What did she mean? How could her intentions be carried out?
These were a couple of the questions Mr. Justice Barrow had to decide in a recent Supreme Court of British Columbia case, Re Johnston Estate, 2008 BCSC 1185.
Mrs. Johnston was active in the Christian Fellowship a non-denominational group devoted to spreading the teachings of Christ. Members are called “workers,” and are supported with the assistance of donations. The Fellowship is not as structured as a church, but there is some organization. Each Canadian province has a list of workers in the province and a list of workers from the province working overseas. Each province has an overseer who coordinates the workers, and may accept and distribute donations.
In this context, it is clear that Mrs. Johnston wanted her funds to be used for workers in the Christian Fellowship, but this still leaves a lot of questions unanswered. Did Mrs. Johnston intend for the funds to be distributed to members who were workers at a specific time? Were funds to be used for only British Columbia workers, or for workers anywhere in the world? How would workers be selected? What purposes are medical purposes, and what other needs could qualify?
The law requires that the terms of gifts be reasonably clear. In this case with all these questions, could the court carry out Mrs. Johnston’s intentions, or was this provision too vague? If too vague, the gift would fail, and most of her estate would have to be distributed to her closest relatives according to the rules of intestacy in British Columbia.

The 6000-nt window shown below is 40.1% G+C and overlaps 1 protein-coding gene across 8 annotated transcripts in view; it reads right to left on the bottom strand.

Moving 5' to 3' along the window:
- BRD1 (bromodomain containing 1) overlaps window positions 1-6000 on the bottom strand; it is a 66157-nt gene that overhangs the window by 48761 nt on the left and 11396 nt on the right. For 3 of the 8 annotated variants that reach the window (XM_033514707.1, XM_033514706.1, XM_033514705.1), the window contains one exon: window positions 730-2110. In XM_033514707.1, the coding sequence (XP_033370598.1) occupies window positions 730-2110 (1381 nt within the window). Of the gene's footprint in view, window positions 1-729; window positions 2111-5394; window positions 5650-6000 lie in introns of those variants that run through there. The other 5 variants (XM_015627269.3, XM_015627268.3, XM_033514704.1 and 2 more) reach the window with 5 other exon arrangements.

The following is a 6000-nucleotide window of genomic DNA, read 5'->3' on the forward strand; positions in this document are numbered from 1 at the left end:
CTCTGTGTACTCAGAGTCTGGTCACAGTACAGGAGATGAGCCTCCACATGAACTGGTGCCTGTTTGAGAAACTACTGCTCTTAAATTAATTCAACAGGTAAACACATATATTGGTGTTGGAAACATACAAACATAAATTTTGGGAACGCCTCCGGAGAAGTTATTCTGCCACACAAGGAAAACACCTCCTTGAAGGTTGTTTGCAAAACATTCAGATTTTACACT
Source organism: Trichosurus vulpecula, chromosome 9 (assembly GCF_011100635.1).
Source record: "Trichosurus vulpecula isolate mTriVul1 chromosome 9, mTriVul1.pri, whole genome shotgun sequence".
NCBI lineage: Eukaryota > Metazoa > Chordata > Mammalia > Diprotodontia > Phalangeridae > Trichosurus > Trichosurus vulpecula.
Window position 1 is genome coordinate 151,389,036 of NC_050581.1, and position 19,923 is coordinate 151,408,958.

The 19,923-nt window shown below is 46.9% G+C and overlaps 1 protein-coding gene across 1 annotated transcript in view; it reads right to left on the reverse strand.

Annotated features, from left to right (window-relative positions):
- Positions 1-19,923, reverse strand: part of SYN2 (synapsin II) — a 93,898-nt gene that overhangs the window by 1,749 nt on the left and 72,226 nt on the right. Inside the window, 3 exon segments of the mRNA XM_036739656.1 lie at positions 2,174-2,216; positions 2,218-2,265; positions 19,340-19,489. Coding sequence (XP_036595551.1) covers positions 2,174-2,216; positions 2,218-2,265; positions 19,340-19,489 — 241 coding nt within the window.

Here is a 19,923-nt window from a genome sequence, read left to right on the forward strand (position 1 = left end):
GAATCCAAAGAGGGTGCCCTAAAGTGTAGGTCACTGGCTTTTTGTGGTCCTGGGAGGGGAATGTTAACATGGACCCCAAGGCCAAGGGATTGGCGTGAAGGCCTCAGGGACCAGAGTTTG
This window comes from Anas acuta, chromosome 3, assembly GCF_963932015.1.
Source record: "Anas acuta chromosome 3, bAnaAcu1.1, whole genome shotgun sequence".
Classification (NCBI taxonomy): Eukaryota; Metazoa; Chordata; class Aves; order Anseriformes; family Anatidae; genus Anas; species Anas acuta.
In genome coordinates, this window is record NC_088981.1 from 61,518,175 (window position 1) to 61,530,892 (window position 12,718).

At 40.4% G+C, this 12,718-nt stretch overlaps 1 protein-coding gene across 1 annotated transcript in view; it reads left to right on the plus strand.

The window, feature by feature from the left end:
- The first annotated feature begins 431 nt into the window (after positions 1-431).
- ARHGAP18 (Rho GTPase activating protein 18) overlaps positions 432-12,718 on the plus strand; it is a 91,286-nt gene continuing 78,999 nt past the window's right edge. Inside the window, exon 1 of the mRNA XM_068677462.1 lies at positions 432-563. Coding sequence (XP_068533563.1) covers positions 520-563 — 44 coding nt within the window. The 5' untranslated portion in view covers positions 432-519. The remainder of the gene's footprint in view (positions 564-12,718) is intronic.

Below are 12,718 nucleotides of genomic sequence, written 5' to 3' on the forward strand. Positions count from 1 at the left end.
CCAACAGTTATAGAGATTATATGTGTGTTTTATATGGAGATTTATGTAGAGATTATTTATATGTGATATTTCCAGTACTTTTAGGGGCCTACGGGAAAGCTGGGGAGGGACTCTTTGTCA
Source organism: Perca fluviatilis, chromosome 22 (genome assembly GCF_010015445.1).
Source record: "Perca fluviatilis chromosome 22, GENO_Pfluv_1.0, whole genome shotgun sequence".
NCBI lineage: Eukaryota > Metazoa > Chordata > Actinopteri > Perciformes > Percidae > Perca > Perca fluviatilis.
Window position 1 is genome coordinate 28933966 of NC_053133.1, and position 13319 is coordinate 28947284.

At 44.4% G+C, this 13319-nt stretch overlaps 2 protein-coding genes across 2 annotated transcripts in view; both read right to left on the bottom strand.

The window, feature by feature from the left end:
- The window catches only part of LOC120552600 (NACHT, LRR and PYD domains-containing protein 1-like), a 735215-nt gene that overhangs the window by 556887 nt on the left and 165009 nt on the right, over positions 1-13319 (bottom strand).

But if Mrs. Johnston’s gifts were charitable, the requirement for certainty is relaxed. Under British Columbia law, for a gift to be charitable it must fall within, or be closely analogous to, gifts for purposes that have traditionally been recognized by the courts as charitable. Most charitable gifts will fall into one of four categories, set out in the House of Lords case of Income Tax v. Pemsel,  A.C. 531:
(1) the relief of poverty; (2) the advancement of education; (3) the advancement of religion and (4) certain other purposes beneficial to the community, not falling under any of the preceding heads.Mr. Justice Barrow found that Mrs. Johnson’s gift was charitable, falling into the category of advancement of religion. Accordingly, he upheld the gift despite the uncertainties. He found also found that she intended to benefit workers from British Columbia, irrespective of where they carried out their work.
In the case of a charitable gift, the court may set up machinery for carrying out the gift.
Mr. Justice Barrow appointed two friends of Mrs. Johnston to act as trustees to administer the gift to the workers. He ordered that notices be sent to from time-to-time to workers to inform them of the fund (the frequency of notices to be determined after the court received further information concerning how frequently the list of workers is updated). Workers or the British Columbia overseer could request funds from the trustees, who would decide what payments to make. The trustee could make payments out of the income or capital of the funds.
Although it would have been preferable if Mrs. Johnston had a professionally drawn will, setting out her intentions more clearly, and the mechanics for carrying out her gift, because her intentions were charitable, Mr. Justice Barrow was able to give effect to Mrs. Johnston’s general intentions.